'It was like finding a needle in a haystack' - Hero who helped rescue kayaker from the water after over four hours
A hero who helped rescue a kayaker who had been stranded in the water for over four hours admits it was like "finding a needle in a haystack."
The unnamed man (45) was kayaking on Lough Conn, Co Mayo with his son and a friend on Thursday night when he capsized and they got separated.
The alarm was raised when the group didn't return for dinner, the boys managed to make it to shore and told a local fisherman that a man was in the water.
Irish Coast Guard said a member of the public put in a call for a missing kayaker on Lough Conn at 8.30pm, Killala Coast Guard and Rescue 11 were dispatched within minutes.
Michael Tiernan Jr (26) was called by his father to help search for the man and it was his boat that found him.
He told Independent.ie: "It was my boat that found him and I was holding him up with the side of the boat. Then when search and rescue arrived we lifted him onto that boat,” he said
“I’m a boatman on the lake. I had been on the lake earlier and seen the kayakers and then I got talking to club members who had seen them later on. I went straight back out.
“I put two and two together and knowing the wind had changed I figured out where they were. It was still like finding a needle in a haystack.”
Michael explained they spotted a reflective stripe on the man's jacket.
He said: "The lake is over 9 miles long. He could’ve been anywhere. It was a stroke of luck then really when we saw a silver strip reflecting on his life jacket. When we got closer we also heard him shouting.
“I just want to point out how important it was that he was wearing a life jacket. If he wasn’t wearing that he’d be gone.”
the man was recovered from the water and brought to hospital by ambulance.
Gerry Murphy, who owns a local boat hire business, said he was contacted when the trio hadn’t returned in time for dinner.
“I know the lake inside-out and that’s why I was contacted. I was on the lake in five minutes. The lake is quite big and we were looking in total darkness,” he said.
He said the man works in London and was visiting friends in the area.
“He had capsized for some reason and the wind had picked up and he had drifted out into the lake,” he said.
“The moment that word got out there were lights and jeeps and people all along the shore of the lake. The whole community got involved,” Gerry added.
He said when the man was returned to shore at around 10.30 last night there were 30 or 40 people on shore.
“He did the right thing. He wore a life jacket and didn’t panic, he stayed calm.”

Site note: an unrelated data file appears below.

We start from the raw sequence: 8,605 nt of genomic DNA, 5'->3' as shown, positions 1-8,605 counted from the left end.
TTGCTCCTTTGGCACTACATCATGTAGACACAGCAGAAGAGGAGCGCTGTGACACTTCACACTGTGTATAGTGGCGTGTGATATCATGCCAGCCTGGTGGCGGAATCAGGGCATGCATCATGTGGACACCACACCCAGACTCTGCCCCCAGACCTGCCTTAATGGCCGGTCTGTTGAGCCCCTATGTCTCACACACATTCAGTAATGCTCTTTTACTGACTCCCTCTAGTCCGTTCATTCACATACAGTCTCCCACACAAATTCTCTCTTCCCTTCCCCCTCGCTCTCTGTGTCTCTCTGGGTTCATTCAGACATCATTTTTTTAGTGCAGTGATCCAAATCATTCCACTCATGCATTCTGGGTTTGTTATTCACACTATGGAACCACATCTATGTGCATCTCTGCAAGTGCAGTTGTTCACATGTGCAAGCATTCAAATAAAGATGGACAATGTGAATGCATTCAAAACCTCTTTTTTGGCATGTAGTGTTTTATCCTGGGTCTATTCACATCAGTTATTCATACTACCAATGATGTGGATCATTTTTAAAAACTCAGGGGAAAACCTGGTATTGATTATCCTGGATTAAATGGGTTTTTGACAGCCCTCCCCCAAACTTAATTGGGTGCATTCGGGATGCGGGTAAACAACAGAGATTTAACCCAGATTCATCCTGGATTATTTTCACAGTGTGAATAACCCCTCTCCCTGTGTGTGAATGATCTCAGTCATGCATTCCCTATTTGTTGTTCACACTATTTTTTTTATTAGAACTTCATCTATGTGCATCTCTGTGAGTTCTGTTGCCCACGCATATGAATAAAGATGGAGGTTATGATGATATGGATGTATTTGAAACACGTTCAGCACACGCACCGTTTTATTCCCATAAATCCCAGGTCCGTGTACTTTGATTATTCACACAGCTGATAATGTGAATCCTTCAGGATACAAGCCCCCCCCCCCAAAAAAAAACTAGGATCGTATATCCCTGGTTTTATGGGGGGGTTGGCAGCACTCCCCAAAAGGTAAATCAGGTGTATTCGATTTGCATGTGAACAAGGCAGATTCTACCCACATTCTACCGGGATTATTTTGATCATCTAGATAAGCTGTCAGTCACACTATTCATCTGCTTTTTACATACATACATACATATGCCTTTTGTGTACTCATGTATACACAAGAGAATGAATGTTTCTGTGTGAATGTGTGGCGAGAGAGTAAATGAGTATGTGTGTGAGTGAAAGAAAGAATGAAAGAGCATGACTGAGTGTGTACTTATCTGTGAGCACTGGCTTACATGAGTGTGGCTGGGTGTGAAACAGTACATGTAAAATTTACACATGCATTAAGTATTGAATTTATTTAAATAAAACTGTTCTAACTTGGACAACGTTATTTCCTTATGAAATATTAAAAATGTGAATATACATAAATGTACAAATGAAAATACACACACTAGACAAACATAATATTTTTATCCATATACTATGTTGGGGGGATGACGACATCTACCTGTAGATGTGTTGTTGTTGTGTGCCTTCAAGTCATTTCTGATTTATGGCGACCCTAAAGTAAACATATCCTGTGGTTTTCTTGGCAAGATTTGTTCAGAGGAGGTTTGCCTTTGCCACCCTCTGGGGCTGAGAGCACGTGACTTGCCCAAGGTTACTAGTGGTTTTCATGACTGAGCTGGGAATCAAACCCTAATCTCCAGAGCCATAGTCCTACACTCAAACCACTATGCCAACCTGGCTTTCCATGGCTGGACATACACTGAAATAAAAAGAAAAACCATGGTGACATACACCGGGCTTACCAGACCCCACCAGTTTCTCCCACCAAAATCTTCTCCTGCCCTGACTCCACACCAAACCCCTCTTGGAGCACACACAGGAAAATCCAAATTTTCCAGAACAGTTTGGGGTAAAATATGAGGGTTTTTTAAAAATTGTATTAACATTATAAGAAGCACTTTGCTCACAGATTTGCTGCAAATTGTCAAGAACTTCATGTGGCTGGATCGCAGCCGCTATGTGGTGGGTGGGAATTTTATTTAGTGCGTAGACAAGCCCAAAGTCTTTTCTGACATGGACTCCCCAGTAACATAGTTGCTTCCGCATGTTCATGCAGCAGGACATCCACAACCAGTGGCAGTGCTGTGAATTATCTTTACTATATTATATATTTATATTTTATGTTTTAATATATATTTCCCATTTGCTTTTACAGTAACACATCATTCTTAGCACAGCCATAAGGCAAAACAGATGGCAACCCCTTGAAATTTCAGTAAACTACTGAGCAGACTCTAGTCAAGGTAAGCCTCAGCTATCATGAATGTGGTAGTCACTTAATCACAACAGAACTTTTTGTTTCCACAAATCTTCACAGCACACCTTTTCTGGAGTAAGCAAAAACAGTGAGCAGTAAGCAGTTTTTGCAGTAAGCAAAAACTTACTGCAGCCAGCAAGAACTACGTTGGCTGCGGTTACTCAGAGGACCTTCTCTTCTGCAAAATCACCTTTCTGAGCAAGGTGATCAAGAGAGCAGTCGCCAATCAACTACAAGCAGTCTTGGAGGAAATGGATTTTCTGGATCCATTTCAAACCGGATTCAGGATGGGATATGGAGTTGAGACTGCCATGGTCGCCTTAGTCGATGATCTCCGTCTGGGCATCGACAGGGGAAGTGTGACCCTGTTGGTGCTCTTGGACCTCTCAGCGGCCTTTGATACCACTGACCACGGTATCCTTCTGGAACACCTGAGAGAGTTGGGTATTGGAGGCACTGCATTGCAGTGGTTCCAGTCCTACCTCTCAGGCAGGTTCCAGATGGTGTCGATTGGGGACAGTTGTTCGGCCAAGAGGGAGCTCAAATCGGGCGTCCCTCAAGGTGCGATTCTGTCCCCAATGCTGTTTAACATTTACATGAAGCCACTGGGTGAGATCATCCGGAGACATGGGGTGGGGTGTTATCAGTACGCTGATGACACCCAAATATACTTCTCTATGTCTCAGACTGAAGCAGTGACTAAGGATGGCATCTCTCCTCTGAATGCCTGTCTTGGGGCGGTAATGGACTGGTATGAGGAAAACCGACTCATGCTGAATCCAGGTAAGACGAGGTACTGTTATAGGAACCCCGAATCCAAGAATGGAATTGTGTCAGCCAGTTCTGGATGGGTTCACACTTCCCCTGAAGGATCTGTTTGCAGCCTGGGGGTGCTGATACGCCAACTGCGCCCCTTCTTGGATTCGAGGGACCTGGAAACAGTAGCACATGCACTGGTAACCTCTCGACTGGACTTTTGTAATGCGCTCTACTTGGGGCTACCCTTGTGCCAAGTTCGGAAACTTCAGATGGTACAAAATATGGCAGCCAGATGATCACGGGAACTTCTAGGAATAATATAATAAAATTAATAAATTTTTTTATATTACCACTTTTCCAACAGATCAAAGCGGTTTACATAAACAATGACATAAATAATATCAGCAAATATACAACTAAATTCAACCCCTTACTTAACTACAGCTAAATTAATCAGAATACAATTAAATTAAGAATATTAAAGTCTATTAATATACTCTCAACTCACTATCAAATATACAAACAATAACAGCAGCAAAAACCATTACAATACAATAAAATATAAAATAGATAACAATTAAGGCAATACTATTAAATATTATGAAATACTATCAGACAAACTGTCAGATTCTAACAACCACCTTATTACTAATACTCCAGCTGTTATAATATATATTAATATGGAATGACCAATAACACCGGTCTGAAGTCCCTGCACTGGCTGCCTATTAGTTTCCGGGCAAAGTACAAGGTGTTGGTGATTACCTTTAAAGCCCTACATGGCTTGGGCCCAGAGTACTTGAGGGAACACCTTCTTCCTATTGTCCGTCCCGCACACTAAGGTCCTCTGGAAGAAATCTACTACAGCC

The Coast Guard Helicopter shone a light down on the rescue efforts and a paramedic came down to assist on the shore.
“It was a good result. Everyone did their best, the search went on for an hour or so and we all exchanged numbers and stayed in contact.
“The Coast Guard, rescue services and gardaí don’t get enough praise for what they do,” he said.
Michael Jr’s father, Michael Sr, is involved in the local fishing club and put out a call to action to the members.
“I’m involved in the local angling club and Gerry got in touch with me when he was worried they didn’t get back in time. He knew I had access to local bodies to get out on the water,” he said.
“I contacted the local gardaí and started getting in touch with members of the club including my son and Paul Walsh,” Michael Sr added.
“They all went searching. The two kids involved were found on the shore and it was established he was still in the water. The situation escalated then and the Coast Guard was called,” he said.
“When you hear of a guy in the water like that you have to act quickly,” Michael Sr added.
Members of the club are preparing for the Foxford RiverFest between 18-20 August which will feature the Coast Guard and have a focus on water safety
“Club members and members of Foxford and District Search and Rescue were out searching on boats in the dark. My son and Paul had lights and they spotted a reflective strip on his life jacket,”
“If he wasn’t wearing that jacket he was dead. It definitely saved him. He was in the water for four hours and he was in pretty poor condition. He was lucky it wasn’t later in the year when the water was colder,” he said.